The Reagan-Thatcher revolution was so successful that it permanently undermined the traditional social-democratic/left-liberal consensus in a number of democratic countries. It worked domestically to undermine the left-liberal or social-democratic consensus, causing those parties to simply stop fighting and adopt much of the winning conservative agenda. Socialists and liberals began to stand for balanced budgeting, the superiority of markets, welfare reversal, free trade and some privatization. At the same time, the fall of the Berlin Wall signalled the collapse of Soviet Communism as a driving world force, depriving conservatives of all shares of a common external enemy.

It is critical we realize that this breakdown is not a fundamental incompatibility between “neo-cons” and “theo-cons,” between economic and social conservatism. Even in the worst-case example, Canada’s Mulroney coalition did not break up because of divisions between these groups. Rather, it broke up over regional and constitutional questions, and the abandonment of both forms of conservatism. In fact, the strongest economic and social conservatives both found homes within the Reform and Canadian Alliance parties.

The truth is that strong economic and social conservatives are more often than not the same people, and not without reason. Except at the extremes of libertarianism and theocracy, the philosophical fusion has become deep and wide-spread. Social conservatives more often than not demand the government stop intervening in individual decisions, just as classical liberals often point to the religious roots of their focus on the individual. As the American humourist P.J. O’Rourke observed, “the great religions teach salvation as an individual matter. There are no group discounts in the ten commandments, Christ was not a committee, and Allah does not welcome believers into paradise saying, ‘you weren’t much good yourself, but you were standing near some good people.'”

O’Rourke also summarized the moral and civilizing importance of markets by reminding us that “the rise of private enterprise and trade provided a means of achieving wealth and autonomy other than by killing people with broadswords.” Private enterprise and trade, as Adam Smith pointed out, can turn individual selfishness into useful social outcomes. In fact, the founder of classical liberal economics came to his theories as much by his study of moral philosophy as anything else.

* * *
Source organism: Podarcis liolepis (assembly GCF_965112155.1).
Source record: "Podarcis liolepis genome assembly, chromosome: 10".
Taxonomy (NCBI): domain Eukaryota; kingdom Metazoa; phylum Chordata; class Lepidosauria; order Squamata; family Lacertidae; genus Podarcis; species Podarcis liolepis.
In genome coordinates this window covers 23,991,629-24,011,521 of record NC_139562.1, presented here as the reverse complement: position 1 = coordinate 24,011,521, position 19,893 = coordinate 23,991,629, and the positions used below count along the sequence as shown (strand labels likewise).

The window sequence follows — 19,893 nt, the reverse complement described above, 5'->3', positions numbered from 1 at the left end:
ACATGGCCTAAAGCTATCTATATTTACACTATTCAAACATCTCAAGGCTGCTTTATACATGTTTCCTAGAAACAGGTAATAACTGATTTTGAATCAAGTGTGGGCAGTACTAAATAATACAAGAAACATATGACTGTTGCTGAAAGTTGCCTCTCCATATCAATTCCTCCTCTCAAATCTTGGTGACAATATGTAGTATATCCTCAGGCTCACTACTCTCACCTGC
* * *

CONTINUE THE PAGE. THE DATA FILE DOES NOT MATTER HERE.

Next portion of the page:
What this means for conservatives today is that we must rediscover the common cause and orient our coalition to the nature of the post-Cold-War world.

The real enemy is no longer socialism. Socialism as a true economic program and motivating faith is dead. Yes, there are still lots of statist economic policies and people dependent on big government. But the modern left-liberal economic philosophy has become corporatism. Corporatism is the use of private ownership and markets for state-directed objectives. Its tools are subsidization, public/private partnerships and state investment funds. It is often bad policy, but it is less clearly different from conventional conservative economics than any genuine socialism.

The real challenge is therefore not economic, but the social agenda of the modern Left. Its system of moral relativism, moral neutrality and moral equivalency is beginning to dominate its intellectual debate and public-policy objectives.

The clearest recent evidence of this phenomenon is seen in international affairs in the emerging post-Cold-War world – most obviously in the response of modern liberals to the war on terrorism. There is no doubt about the technical capacity of our society to fight this war. What is evident is the lack of desire of the modern liberals to fight, and even more, the striking hope on the Left that we actually lose.

You can see this if you pay close attention to the response to the war in Iraq from our own federal Liberals and their cheerleaders in the media and the universities. They argue one day that there are no weapons of mass destruction, yet warn that such weapons might be used. They tell us the war was immoral, then moral but impractical, then practical but unjustified. They argue simultaneously that the war can’t be won, that it is too easy for the coalition to win and that victory cannot be sustained anyway. Most striking was their obvious glumness at the fall of Baghdad. But even previous to that were the dark suggestions on the anniversary of September 11 (hinted at even by our own prime minister) that “we deserved it.”

This is particularly striking given the nature of the enemy here, the bin Ladens and the Husseins, individuals who embody in the extreme everything the Left purports to oppose – fundamentalism, fascistic nationalism, misogyny, bigotry.

Conservatives need to reassess our understanding of the modern Left. It has moved beyond old socialistic morality or even moral relativism to something much darker. It has become a moral nihilism – the rejection of any tradition or convention of morality, a post-Marxism with deep resentments, even hatreds of the norms of free and democratic western civilization.